So you’ve gotten the message that strength training has multiple benefits for endurance
athletes, and that the off-season is an ideal time to focus on a strength training program. But it’s winter. It’s cold. It’s dark. Your bed is exceptionally warm and cozy. You have big goals for next season, but right now that seems so far away…
I get it! Last week I was headed to my outdoor strength training session when it started snowing. While that seemed like a great excuse to turn around and pour myself another cup of coffee, I went anyway. Was it the most effective strength workout I’ve ever done? No. It’s hard to do kettlebell swings with frozen fingers. But I got to commiserate with my lifting buddies about the level of crazy we were showing that day, and we all left feeling glad we got it in despite the conditions.
Studies have shown that for strength training, consistency is the most significant indicator of strength gains. More important than the variety of exercises or the amount of weight or number of reps, consistency is key. This makes sense, since we know the same holds true for endurance training – it is the consistent and repeated stress of training that leads to adaptation. The principle of progressive overload doesn’t work if you are not consistently overloading.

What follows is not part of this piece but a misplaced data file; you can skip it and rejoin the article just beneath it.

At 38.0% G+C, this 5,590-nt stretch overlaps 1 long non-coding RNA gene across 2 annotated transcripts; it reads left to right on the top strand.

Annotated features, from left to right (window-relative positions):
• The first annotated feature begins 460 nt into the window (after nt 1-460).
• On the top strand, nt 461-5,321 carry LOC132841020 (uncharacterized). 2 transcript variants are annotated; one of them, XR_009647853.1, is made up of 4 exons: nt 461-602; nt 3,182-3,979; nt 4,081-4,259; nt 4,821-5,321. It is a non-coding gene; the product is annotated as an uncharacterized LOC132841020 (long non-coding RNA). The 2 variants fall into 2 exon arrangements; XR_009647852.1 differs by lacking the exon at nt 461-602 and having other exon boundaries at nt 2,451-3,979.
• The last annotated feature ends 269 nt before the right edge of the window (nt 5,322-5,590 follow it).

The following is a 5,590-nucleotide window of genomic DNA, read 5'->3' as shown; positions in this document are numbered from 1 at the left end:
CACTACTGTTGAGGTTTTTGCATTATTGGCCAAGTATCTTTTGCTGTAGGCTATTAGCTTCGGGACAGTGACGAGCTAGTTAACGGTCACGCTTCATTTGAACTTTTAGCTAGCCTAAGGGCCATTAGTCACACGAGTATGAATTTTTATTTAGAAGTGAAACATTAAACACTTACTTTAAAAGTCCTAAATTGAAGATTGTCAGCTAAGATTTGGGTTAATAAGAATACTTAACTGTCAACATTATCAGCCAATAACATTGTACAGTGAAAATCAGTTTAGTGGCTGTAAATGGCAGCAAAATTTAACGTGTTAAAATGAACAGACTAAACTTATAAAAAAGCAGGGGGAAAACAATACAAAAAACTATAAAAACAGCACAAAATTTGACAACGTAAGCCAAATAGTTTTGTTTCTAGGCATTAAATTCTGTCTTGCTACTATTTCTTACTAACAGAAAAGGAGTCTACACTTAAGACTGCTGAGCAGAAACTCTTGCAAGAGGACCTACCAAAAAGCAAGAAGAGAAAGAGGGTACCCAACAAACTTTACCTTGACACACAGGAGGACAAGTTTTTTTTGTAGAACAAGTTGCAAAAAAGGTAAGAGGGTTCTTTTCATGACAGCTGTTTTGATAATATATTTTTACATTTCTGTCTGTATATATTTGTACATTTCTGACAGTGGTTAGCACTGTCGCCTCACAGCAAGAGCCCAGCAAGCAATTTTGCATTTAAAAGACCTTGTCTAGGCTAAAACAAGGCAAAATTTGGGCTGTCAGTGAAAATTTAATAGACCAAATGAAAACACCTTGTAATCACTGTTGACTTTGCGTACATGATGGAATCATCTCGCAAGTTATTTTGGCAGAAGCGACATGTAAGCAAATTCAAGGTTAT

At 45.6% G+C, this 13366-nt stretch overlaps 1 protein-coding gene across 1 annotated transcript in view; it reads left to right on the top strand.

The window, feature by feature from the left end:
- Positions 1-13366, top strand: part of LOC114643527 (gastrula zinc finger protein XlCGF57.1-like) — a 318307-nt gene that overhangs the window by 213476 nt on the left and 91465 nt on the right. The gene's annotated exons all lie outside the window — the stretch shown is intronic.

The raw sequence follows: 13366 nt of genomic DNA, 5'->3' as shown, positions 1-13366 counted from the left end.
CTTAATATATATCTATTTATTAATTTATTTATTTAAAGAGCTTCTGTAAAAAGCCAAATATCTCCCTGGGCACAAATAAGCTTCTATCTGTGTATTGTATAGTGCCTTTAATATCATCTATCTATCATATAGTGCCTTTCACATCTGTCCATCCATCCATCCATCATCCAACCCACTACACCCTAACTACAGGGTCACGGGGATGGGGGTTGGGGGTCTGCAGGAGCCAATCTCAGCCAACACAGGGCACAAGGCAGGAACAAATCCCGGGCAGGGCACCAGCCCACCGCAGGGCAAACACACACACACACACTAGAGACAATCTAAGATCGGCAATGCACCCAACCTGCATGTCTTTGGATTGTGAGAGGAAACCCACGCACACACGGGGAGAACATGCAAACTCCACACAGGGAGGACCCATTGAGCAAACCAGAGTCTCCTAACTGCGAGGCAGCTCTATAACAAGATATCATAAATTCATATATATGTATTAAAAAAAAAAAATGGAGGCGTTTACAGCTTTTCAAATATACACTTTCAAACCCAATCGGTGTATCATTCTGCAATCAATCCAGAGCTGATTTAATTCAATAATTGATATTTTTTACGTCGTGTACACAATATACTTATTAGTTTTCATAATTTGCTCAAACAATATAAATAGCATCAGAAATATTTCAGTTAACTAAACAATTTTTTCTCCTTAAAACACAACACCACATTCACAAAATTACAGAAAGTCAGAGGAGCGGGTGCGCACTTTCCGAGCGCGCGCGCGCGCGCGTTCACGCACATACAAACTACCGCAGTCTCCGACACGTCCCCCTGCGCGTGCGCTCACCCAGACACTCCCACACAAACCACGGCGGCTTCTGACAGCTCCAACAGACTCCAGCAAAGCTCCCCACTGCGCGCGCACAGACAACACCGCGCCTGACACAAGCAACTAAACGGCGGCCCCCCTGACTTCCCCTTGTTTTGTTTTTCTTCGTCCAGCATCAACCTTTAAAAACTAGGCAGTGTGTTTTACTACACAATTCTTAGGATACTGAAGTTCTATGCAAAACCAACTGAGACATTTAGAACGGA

And yet many runners and triathletes struggle to incorporate strength training into their endurance training. In fact, it’s a bit of a running joke in the endurance world that we seem to have such an aversion to the gym. So what’s an idealistic athlete to do?
Spend some time finding a strength program that works for you. Whether it’s a program with bands that you can do at home, a group class, a structured program that you do at the gym solo (or with a buddy), or sessions with a personal trainer or physical therapist, you are more likely to stick to a program when you feel like you know what you’re doing.
Once you find a program that works, be consistent. Schedule it into your week just like you do your endurance training. Remind yourself why strength training is so important (Correct imbalances! Prevent injury! Maintain lean muscle mass! Increase power and speed!), and remember that the work you put in now during the off-season will be the foundation on which you stand during the upcoming season.
Sometimes just showing up is half the battle. Make consistency a priority – keep showing up, snow flurries be damned.